What do loving grandparents do when their visiting teenaged grandson loves to fish, especially on Marco Island?
Take him fishing? Well, yes, but the grandparents are neophytes whose experience with fish mostly centers around the Paradise Seafood store on Bald Eagle Drive or the Publix seafood purveyors.
The grandparents had three or four fishing poles with reels attached, hanging on hooks in the garage. They probably had not been usable for a long while.
So these grandparents offered to outfit the boy with appropriate fishing gear for his stay. But the GPs barely know a rod from a reel, a hook from a snook. To the rescue comes Art Mercer, who can walk the walk and talk the talk about fishing around here and the gear that goes with it.
The grandson’s eyes were as wide as a glass-eyed snapper as Art showed him the store full of angling goodies. Art also got the poles in working order in a flash.
Grandparents and grandson were grateful.
“That’s what I’m here for,” Art said. He also shares his local fishing knowledge with visitors.
“A lot of vacationers come in thinking that what works for them up north will work for them here, so you have to kind of reeducate them,” Art says. “For example, People think the fish are all out in the middle of the water (near the island), but pilings and seawalls are where the fish hang out and that’s where you want to put your bait in the water.”
Art notices that newcomers to Marco who have docks at their homes can be confused about who owns the fish in their waterways.
“A lot of people think the snook under their snook lights are their snook. And the people are very protective of the fish around their homes.”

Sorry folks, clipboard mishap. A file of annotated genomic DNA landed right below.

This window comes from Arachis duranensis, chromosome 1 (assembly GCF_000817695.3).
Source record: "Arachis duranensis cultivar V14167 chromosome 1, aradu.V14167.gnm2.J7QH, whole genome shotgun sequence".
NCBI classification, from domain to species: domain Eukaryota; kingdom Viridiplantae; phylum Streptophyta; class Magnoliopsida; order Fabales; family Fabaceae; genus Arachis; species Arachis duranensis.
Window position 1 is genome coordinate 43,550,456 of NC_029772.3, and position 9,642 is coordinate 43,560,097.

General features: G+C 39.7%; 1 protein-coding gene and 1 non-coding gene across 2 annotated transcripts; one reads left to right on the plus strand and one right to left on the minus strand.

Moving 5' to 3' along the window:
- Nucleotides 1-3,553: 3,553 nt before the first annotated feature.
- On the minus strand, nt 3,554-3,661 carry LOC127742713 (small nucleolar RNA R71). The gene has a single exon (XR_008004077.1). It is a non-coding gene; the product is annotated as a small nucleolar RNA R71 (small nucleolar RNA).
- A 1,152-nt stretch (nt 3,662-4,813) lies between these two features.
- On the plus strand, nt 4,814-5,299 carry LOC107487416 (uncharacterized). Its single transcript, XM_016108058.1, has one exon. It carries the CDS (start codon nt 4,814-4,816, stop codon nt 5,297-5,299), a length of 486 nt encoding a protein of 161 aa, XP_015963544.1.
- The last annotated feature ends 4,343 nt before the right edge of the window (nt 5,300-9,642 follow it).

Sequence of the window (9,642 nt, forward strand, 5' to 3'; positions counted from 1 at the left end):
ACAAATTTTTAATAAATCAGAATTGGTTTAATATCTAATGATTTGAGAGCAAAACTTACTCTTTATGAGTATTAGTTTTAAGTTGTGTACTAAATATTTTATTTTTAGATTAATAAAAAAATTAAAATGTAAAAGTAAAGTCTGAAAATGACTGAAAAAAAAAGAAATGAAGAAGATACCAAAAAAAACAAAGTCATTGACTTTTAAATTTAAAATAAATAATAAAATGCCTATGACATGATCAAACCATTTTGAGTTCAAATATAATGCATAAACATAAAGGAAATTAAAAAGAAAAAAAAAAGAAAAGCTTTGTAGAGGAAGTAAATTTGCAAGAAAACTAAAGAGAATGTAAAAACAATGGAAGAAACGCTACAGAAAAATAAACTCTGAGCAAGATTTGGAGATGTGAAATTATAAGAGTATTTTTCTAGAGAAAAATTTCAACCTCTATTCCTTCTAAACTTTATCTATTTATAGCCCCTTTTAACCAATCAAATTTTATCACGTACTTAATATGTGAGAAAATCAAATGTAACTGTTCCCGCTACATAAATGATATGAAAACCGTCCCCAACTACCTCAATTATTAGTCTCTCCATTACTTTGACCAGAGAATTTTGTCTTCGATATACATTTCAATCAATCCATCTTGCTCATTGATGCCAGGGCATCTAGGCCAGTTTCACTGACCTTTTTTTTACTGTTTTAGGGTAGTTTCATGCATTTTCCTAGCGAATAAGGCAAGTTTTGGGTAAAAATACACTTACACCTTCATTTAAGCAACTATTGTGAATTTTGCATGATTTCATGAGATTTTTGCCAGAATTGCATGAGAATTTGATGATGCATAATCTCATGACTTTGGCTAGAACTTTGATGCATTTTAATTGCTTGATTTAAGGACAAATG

While the grandson sorted through lures of a million shapes, sizes and colors, Art told the grandparents that snook fishing is highly restricted, even if there is a snook season.
“The smaller sized Snook are males. Once they reach a certain size, they actually transform and become females. So, the larger Snook are important for sustaining the fisheries.”
The grandson overheard that discussion and thought it was hilarious.
Equipped to the gills, the grandson spent hours on his grandparents’ dock, catching various kinds of fish, admiring them, taking a photo or two, then tossing them back into the bay. He was loving it and will be back soon. He’ll probably want to stop by Sunshine Ace Hardware and say hi to Art.
Prout’s plumbing springs into action to stem a ‘tide’ of hot water
We have some good plumbing companies on Marco and one of the best came to our aid in a water emergency not long ago.
One afternoon, we noticed that the metal pan under the water heater in our garage was full of warm water. Before long it was a major leak. We turned off the water to the heater but it continued to leak, with water on the floor expanding its path through the garage.
We phoned the national home fixtures insurance company we use for some things.
The soonest they could get one of their way-off-island plumbing contractors to us was four days.
Long story short: We phoned Prout’s Plumbing on Marco, having used them before, knowing they did good work. They were slammed with other calls, but Sales Manager Tim Cullen sent a man to stop the leak and direct the flooding water to the yard.
Prout’s ordered a new water heater and had up and working the next day. Great service, great cleanup, fair pricing, professionals, there when we needed them.
Thanks to Tim, both Cindys, Danny, Cody and the rest of the Prout’s team.
Moral of the stories: Buy local.
Chris Curle and Don Farmer have been writing for the Marco Eagle and other area newspapers for more than 30 years. They have a combined total of 99 years experience in major news media in the U.S. and abroad, including ABC News, NBC News, CNN, the Wall Street Journal and other newspapers and magazines. Their novel, “Deadly News,” is set partly in Marco Island.